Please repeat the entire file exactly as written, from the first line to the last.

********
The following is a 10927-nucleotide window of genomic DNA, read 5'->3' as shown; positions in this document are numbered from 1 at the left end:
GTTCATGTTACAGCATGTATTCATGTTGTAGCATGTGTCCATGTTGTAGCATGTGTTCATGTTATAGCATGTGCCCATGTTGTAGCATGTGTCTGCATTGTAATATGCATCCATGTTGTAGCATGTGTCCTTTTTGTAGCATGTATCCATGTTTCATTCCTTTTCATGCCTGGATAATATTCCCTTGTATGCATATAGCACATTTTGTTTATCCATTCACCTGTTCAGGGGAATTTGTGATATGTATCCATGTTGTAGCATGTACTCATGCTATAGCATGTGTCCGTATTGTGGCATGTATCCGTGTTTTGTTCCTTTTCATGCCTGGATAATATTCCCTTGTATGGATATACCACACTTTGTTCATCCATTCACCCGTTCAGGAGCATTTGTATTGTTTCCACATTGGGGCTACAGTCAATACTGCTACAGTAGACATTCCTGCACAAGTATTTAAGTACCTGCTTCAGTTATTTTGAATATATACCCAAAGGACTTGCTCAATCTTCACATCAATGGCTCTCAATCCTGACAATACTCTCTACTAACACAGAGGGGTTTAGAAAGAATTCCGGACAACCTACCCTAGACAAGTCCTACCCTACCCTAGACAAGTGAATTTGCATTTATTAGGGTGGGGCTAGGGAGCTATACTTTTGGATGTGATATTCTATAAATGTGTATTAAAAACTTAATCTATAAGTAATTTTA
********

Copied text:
The following is a 10927-nucleotide window of genomic DNA, read 5'->3' as shown; positions in this document are numbered from 1 at the left end:
GTTCATGTTACAGCATGTATTCATGTTGTAGCATGTGTCCATGTTGTAGCATGTGTTCATGTTATAGCATGTGCCCATGTTGTAGCATGTGTCTGCATTGTAATATGCATCCATGTTGTAGCATGTGTCCTTTTTGTAGCATGTATCCATGTTTCATTCCTTTTCATGCCTGGATAATATTCCCTTGTATGCATATAGCACATTTTGTTTATCCATTCACCTGTTCAGGGGAATTTGTGATATGTATCCATGTTGTAGCATGTACTCATGCTATAGCATGTGTCCGTATTGTGGCATGTATCCGTGTTTTGTTCCTTTTCATGCCTGGATAATATTCCCTTGTATGGATATACCACACTTTGTTCATCCATTCACCCGTTCAGGAGCATTTGTATTGTTTCCACATTGGGGCTACAGTCAATACTGCTACAGTAGACATTCCTGCACAAGTATTTAAGTACCTGCTTCAGTTATTTTGAATATATACCCAAAGGACTTGCTCAATCTTCACATCAATGGCTCTCAATCCTGACAATACTCTCTACTAACACAGAGGGGTTTAGAAAGAATTCCGGACAACCTACCCTAGACAAGTCCTACCCTACCCTAGACAAGTGAATTTGCATTTATTAGGGTGGGGCTAGGGAGCTATACTTTTGGATGTGATATTCTATAAATGTGTATTAAAAACTTAATCTATAAGTAATTTTA